In the course of his Presidential campaign, Donald Trump promised he would rip up the Paris Accord on climate change. Since his election he has stated that he has an open mind on the US involvement in this Agreement.
In his Senate confirmation hearings, Rex Tillerson, former CEO of Exxon Mobil and Trump’s nominee for Secretary of State, stated that it was preferable for the US to “have a seat at the table” rather than withdraw completely.
If Trump takes this approach, can he keep open the option to withdraw at a later stage?
The answer is yes. The Accord includes provisions for any party to give a year’s notice of its intention to withdraw.
The Advantages of Having a seat at the table?
The US can engage in corridor manoeuvring to keep progress in climate change provisions to a minimum. The US can insist on a cap of further contributions to the Green Climate Fund. [This Fund is essential for the support of developing countries, but is regarded by influential US business circles as creeping UN socialism.]
The US can insist that the final statements following any COP Conference be watered down. Just like Saudi Arabia has in the past vetoed forceful language in UN statements. (Not that countries have a formal veto – rather they can refuse to endorse statements that contain text they regard as objectionable.)
A seat at the table will also permit Tillerson, who is a known to Premier Putin, to solicit support from Russia during the negotiations over issues that are unfavourable to US interests. And further “gang up” on China, a country that was a climate change ally of the US during the Obama administration.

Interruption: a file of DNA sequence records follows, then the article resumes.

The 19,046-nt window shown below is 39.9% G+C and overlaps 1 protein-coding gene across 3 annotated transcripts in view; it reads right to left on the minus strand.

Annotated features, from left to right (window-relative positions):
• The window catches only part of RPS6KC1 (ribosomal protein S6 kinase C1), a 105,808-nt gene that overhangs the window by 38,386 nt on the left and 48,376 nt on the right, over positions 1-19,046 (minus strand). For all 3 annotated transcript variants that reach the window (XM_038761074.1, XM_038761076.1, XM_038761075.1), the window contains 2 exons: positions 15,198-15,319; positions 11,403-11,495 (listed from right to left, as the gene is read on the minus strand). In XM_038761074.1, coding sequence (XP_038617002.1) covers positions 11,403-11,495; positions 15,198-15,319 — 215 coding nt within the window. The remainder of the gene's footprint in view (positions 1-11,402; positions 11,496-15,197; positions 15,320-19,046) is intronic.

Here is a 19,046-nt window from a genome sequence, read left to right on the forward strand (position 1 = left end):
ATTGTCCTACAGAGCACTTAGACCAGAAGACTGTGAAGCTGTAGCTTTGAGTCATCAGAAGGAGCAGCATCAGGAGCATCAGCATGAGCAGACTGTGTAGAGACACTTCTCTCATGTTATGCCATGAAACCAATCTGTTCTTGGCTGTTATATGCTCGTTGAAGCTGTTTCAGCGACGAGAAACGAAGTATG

And in the course of the next four years, the US can be the wet blanket that dampens ambition for the new national reduction targets (INDC’s) needed for lower emissions to prevent the world from exceeding the 2°C maximum temperature increase.
Dear President Trump: You need not rip anything up! Just be there at the COP table to control where things are going.
Opinions of Others: “Even if U.S. President Donald Trump doesn’t walk away from or try to “tear up” the Paris Agreement, as he threatened on the campaign trail, there’s persistent concern that the new U.S. administration might try to stall implementation of the landmark global deal from the inside.””
Read more from this article in “The Energy Mix”.